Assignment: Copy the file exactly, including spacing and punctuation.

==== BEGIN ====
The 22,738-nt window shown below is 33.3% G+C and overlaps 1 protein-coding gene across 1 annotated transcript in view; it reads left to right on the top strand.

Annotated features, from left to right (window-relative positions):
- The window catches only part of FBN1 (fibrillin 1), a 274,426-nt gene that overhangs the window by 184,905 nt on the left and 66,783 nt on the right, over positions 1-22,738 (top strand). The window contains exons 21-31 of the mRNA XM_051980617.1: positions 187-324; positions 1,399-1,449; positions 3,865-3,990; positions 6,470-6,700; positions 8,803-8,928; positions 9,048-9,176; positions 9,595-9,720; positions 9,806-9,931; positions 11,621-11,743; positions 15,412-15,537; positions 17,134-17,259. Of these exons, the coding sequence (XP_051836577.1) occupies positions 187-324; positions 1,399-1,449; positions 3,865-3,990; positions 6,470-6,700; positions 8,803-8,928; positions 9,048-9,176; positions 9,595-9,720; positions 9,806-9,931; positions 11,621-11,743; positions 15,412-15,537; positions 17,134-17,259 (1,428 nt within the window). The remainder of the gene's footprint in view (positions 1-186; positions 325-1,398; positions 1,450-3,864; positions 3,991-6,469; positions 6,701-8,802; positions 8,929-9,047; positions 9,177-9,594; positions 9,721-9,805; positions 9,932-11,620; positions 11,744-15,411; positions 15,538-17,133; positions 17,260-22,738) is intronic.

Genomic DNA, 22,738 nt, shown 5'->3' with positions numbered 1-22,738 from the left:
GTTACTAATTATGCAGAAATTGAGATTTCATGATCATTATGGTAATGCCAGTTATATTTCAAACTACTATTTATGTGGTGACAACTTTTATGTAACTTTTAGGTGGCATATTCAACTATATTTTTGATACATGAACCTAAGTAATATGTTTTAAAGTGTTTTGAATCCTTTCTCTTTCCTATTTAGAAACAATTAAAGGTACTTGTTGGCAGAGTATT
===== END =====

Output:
The 22,738-nt window shown below is 33.3% G+C and overlaps 1 protein-coding gene across 1 annotated transcript in view; it reads left to right on the top strand.

Annotated features, from left to right (window-relative positions):
- The window catches only part of FBN1 (fibrillin 1), a 274,426-nt gene that overhangs the window by 184,905 nt on the left and 66,783 nt on the right, over positions 1-22,738 (top strand). The window contains exons 21-31 of the mRNA XM_051980617.1: positions 187-324; positions 1,399-1,449; positions 3,865-3,990; positions 6,470-6,700; positions 8,803-8,928; positions 9,048-9,176; positions 9,595-9,720; positions 9,806-9,931; positions 11,621-11,743; positions 15,412-15,537; positions 17,134-17,259. Of these exons, the coding sequence (XP_051836577.1) occupies positions 187-324; positions 1,399-1,449; positions 3,865-3,990; positions 6,470-6,700; positions 8,803-8,928; positions 9,048-9,176; positions 9,595-9,720; positions 9,806-9,931; positions 11,621-11,743; positions 15,412-15,537; positions 17,134-17,259 (1,428 nt within the window). The remainder of the gene's footprint in view (positions 1-186; positions 325-1,398; positions 1,450-3,864; positions 3,991-6,469; positions 6,701-8,802; positions 8,929-9,047; positions 9,177-9,594; positions 9,721-9,805; positions 9,932-11,620; positions 11,744-15,411; positions 15,538-17,133; positions 17,260-22,738) is intronic.

Genomic DNA, 22,738 nt, shown 5'->3' with positions numbered 1-22,738 from the left:
GTTACTAATTATGCAGAAATTGAGATTTCATGATCATTATGGTAATGCCAGTTATATTTCAAACTACTATTTATGTGGTGACAACTTTTATGTAACTTTTAGGTGGCATATTCAACTATATTTTTGATACATGAACCTAAGTAATATGTTTTAAAGTGTTTTGAATCCTTTCTCTTTCCTATTTAGAAACAATTAAAGGTACTTGTTGGCAGAGTATT